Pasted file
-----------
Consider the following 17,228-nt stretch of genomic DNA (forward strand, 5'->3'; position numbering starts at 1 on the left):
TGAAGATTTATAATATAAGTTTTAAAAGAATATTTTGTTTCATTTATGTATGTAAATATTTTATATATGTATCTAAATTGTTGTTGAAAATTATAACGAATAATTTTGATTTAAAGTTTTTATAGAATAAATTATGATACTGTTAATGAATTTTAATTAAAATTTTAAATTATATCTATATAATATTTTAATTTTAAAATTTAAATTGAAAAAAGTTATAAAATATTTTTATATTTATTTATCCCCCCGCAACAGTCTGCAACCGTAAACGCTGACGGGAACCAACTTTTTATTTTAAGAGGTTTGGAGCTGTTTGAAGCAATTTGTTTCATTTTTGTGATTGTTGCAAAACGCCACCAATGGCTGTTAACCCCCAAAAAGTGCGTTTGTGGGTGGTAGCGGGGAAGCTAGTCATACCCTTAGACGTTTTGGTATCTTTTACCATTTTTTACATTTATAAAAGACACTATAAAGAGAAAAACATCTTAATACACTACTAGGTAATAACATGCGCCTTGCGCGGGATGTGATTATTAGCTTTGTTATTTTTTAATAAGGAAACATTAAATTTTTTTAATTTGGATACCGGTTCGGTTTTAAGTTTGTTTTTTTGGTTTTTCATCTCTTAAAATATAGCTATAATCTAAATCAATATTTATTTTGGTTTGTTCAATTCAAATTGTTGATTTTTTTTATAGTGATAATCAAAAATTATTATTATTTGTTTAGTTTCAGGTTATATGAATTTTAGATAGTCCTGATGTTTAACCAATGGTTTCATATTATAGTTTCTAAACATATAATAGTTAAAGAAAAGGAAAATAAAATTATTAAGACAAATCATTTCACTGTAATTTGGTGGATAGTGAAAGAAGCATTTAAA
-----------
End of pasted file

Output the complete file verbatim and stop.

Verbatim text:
Consider the following 17,228-nt stretch of genomic DNA (forward strand, 5'->3'; position numbering starts at 1 on the left):
TGAAGATTTATAATATAAGTTTTAAAAGAATATTTTGTTTCATTTATGTATGTAAATATTTTATATATGTATCTAAATTGTTGTTGAAAATTATAACGAATAATTTTGATTTAAAGTTTTTATAGAATAAATTATGATACTGTTAATGAATTTTAATTAAAATTTTAAATTATATCTATATAATATTTTAATTTTAAAATTTAAATTGAAAAAAGTTATAAAATATTTTTATATTTATTTATCCCCCCGCAACAGTCTGCAACCGTAAACGCTGACGGGAACCAACTTTTTATTTTAAGAGGTTTGGAGCTGTTTGAAGCAATTTGTTTCATTTTTGTGATTGTTGCAAAACGCCACCAATGGCTGTTAACCCCCAAAAAGTGCGTTTGTGGGTGGTAGCGGGGAAGCTAGTCATACCCTTAGACGTTTTGGTATCTTTTACCATTTTTTACATTTATAAAAGACACTATAAAGAGAAAAACATCTTAATACACTACTAGGTAATAACATGCGCCTTGCGCGGGATGTGATTATTAGCTTTGTTATTTTTTAATAAGGAAACATTAAATTTTTTTAATTTGGATACCGGTTCGGTTTTAAGTTTGTTTTTTTGGTTTTTCATCTCTTAAAATATAGCTATAATCTAAATCAATATTTATTTTGGTTTGTTCAATTCAAATTGTTGATTTTTTTTATAGTGATAATCAAAAATTATTATTATTTGTTTAGTTTCAGGTTATATGAATTTTAGATAGTCCTGATGTTTAACCAATGGTTTCATATTATAGTTTCTAAACATATAATAGTTAAAGAAAAGGAAAATAAAATTATTAAGACAAATCATTTCACTGTAATTTGGTGGATAGTGAAAGAAGCATTTAAA